Correlational studies leave more room for interpretation than RCTs — and when human nature comes into play, it can seem like advice is flip-flopping. “Even when scientists try to be objective, their existing beliefs can get in the way,” says Riis. Personal bias, funding sources or the pressure to succeed can unintentionally creep into a researcher’s work and influence the results.
Another possible influence is social conformity. The need to fit in is powerful: Studies show that ostracism from a peer group activates the same part of the brain that experiences physical pain. “Researchers care about speaking the truth in their area of expertise, but they also care about how their peers and audience will value their ideas,” says Riis. “Some experts can also get themselves into a situation where they feel they will look foolish by backing down, or admitting they are wrong.”
Researchers may overcome this through open dialogue with colleagues to see if there are points that all sides can all agree upon. Riis talks about a newer type of research called adversarial collaboration, where researchers with opposite views develop a dual-hypothesis study together and agree on all of the variables.
Just as scientists must find a way to deal with their biases in nutritional research, laypeople must as well. If you believe a certain idea to be true — say that saturated fat is healthy — you probably (unknowingly) seek out information that aligns with your perspective. You might also be influenced by nutrition advice from friends, family and Facebook.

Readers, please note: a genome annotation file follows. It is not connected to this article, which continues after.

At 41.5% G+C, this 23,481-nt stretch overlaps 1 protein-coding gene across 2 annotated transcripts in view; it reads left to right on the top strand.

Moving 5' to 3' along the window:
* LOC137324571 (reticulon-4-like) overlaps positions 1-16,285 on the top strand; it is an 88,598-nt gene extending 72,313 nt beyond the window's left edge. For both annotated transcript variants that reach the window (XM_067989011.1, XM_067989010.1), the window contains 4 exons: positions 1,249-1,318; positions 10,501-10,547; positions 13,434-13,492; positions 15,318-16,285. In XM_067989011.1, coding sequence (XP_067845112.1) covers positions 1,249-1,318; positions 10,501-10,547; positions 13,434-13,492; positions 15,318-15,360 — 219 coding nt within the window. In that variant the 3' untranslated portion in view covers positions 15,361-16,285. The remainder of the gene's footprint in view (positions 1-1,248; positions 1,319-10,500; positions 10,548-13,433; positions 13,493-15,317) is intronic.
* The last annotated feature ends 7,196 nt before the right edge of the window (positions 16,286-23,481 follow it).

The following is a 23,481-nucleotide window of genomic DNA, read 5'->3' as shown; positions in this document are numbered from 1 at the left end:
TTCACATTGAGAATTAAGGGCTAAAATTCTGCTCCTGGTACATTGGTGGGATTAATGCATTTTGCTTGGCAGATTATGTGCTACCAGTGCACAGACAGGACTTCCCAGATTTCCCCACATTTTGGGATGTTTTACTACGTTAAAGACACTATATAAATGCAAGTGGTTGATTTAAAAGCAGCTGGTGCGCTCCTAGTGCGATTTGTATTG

You can try to overcome this by reading different interpretations of the same science, and by listening to arguments from all perspectives. “If you’re really going to try to understand the science, you have to keep thinking about it, read new evidence, talk to more people, and be ready to update your beliefs,” says Riis.
The next time you see a headline about a new study that seems to contradict nutritional norms, remember that these are the studies that grab media attention; the vast majority of nutritional research never makes it beyond medical journals. Scrutinize the story carefully. Consider whether it’s an RCT or a correlation study, and whether it’s a single trial or a meta-analysis. Look for possible biases on the part of the researchers and yourself; also consider whether the study was conducted by a reputable institution and appeared in a peer-reviewed journal.
Finally, disregard “experts” who claim they are 100 percent certain of the science on an issue. “You shouldn’t mind if an expert is uncertain, as long as they can say, ‘For now, we don’t have the perfectly definitive study, but the available evidence makes me about 80 percent certain that . . . ’” says Riis. He adds: “Science is a process, not an outcome.”
Registered dietitian Cara Rosenbloom is president of Words to Eat By, a nutrition communications company specializing in writing, nutrition education and recipe development. She is the co-author of “Nourish: Whole Food Recipes Featuring Seeds, Nuts and Beans.”